I find myself reassessing life each year. My ups and downs, my milestones, and my goals. I tend to think of my life in seasons. Not months or years or even weeks or days. Seasons seem to define sections of our lives during each given year, so why can’t I just describe each section of my life in each season? It seems silly at first, but to tell you all the truth, I think it’s helped me continue going and growing.
My first season was “Spring.” My brother and I were born on May 18th, 2000–the new millennium as some called it then. I was highly anticipated by my family and their friends, as my mom had prayed and begged for us for many, many years. When we finally arrived months earlier than our expected due date, she was just so thrilled to have us in her arms.
My mother, forty years old then, never knew if she would marry and have children before meeting my dad. She always wanted that life, but it had never approached her in the way she had hoped and dreamed. Sometimes I still think my mom knew her fertility clock was ticking, and she didn’t have much time left.
My brother and I grew up in a small suburban town in Indiana not too far from Indianapolis, rural in nature and always in the middle of somewhere and nowhere. I spent my childhood at dance and voice lessons. That’s all I knew. I honestly spent that whole season engulfed in school, and various activities. My parents didn’t know what to do with my brother and me, as they were reaching fifty, and we were reaching ten.
I took an interest in dance and theater at that time. It allowed me to express myself for who I truly was.
My next season was “Summer.” It always felt unbearable to be around my family, kind of like the unbearable heat that summer brings. I always felt an inescapable weight, whether it was my grades, activities, or friends. I always felt different and as if I didn’t belong. As a teenager, my mom and I always got into arguments about who I knew I was and who I needed to be. It was that summer I was sent away. A summer I will never forget.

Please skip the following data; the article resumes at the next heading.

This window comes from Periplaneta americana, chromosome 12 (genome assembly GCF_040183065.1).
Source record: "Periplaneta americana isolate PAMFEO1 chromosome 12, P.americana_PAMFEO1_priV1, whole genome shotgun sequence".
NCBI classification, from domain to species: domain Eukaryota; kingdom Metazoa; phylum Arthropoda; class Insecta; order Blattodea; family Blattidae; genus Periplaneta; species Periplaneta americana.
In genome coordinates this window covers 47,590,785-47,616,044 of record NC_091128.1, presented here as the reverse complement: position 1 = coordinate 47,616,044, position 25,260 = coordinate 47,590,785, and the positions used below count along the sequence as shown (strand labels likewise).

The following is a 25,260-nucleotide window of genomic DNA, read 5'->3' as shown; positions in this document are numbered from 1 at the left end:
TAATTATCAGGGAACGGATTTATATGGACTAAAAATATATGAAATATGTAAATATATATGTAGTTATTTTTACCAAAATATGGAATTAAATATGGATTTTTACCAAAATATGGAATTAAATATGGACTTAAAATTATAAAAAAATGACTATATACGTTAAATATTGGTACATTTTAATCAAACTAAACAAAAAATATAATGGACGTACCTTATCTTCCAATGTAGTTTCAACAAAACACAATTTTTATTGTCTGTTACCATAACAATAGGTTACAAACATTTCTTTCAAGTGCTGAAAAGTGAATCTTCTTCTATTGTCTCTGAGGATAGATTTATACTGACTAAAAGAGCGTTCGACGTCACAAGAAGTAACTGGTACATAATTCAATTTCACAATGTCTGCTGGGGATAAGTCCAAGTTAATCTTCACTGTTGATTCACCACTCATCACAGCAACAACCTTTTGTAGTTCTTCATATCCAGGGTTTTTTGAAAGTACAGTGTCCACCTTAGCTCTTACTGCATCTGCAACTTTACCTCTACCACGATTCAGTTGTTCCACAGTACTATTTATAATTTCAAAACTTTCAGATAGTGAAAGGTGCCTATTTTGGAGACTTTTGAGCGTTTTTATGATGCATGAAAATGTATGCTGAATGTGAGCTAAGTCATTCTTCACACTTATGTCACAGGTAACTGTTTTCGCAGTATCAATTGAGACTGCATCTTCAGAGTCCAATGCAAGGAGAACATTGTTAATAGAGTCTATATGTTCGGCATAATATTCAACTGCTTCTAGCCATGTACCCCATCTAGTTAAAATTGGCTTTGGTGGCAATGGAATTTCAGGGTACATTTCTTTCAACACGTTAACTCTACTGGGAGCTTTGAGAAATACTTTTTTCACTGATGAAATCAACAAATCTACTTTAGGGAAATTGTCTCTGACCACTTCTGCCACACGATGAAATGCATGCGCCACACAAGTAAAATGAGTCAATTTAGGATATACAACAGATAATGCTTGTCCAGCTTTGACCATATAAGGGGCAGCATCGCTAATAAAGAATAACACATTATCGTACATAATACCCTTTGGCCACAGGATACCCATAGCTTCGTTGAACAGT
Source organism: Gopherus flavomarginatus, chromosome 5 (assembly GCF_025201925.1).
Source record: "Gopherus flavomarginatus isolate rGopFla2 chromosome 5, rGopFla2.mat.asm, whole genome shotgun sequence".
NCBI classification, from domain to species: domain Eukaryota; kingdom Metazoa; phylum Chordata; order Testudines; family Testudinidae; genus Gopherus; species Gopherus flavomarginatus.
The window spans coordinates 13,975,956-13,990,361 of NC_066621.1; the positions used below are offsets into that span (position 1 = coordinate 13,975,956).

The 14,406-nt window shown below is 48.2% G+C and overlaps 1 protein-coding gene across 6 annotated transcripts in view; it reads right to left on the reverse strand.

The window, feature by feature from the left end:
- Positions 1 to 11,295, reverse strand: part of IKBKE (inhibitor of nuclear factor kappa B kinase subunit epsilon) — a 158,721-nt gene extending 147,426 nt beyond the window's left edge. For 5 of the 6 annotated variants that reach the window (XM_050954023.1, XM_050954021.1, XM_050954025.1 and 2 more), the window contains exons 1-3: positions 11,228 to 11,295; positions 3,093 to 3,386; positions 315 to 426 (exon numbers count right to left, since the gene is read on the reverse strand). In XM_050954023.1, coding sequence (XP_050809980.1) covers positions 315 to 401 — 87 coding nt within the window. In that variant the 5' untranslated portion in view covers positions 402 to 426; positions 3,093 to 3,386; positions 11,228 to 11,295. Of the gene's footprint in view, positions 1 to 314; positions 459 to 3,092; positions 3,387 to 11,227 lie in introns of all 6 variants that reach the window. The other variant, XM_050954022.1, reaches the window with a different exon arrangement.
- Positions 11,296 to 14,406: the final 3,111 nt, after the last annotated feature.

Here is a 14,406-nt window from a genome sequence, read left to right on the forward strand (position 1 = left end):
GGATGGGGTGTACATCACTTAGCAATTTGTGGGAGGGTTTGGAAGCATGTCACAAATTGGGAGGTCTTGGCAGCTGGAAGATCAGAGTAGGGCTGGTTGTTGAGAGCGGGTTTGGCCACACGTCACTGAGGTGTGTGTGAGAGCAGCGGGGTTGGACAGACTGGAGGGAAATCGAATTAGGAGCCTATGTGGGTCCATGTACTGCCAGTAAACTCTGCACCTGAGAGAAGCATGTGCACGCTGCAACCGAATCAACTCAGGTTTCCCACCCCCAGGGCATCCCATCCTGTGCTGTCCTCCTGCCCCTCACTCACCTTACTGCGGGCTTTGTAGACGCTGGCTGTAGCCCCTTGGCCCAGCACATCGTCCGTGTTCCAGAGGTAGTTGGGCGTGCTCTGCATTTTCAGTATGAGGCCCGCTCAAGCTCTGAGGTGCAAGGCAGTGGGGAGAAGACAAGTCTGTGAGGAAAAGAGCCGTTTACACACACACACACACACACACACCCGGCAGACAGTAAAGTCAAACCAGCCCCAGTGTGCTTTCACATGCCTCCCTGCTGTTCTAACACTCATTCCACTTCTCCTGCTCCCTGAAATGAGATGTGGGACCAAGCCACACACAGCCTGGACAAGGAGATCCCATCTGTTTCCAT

I cried for hours and days as I wrote letters that begged and pleaded for my family to come get me. But they wanted me to change. And though I didn’t really, they knew my exterior was acceptable enough.
That summer changed everything for me. I was a new person with a new outlook. I knew I had to escape. I knew I had to get out of the middle of nowhere and begin somewhere.
The fall began for me as delicately as the leaves fell off the trees. I had gone through so many hurdles and trials in my life, and this was finally a moment where I felt I could be myself and begin the life I had always dreamed I would live. I changed my major a multitude of times, I passed and failed classes, and everything in between. It was here in New York that I learned where my somewhere was.
My next season is “Winter.”
I’m beginning my descent into true adulthood as I finish college and explore new career endeavors. I write this piece not as a cautionary tale–I hope no one ever has to go through what I have in my twenty-two years. But what I do want to come of this is a sense of hope and reassurance that you will find your somewhere, even if it seems so far away. I am here today, I will be here tomorrow, and I will always have my somewhere–even when I do find myself in the middle of nowhere.
Marissa Tappy spends most of their days freelance writing for various publications, as well as working at their job at a production studio in lower Manhattan. In the past they have worked with companies such as The Great American Songbook Foundation, and with personalities such as Michael Feinstein, Gloria Gaynor, and Liza Minelli. They have a passion for old Broadway musicals as well as old Hollywood movies that remain timeless from generation to generation. Beyond that they love spending time with their elderly cat Lisa and partner Priscilla.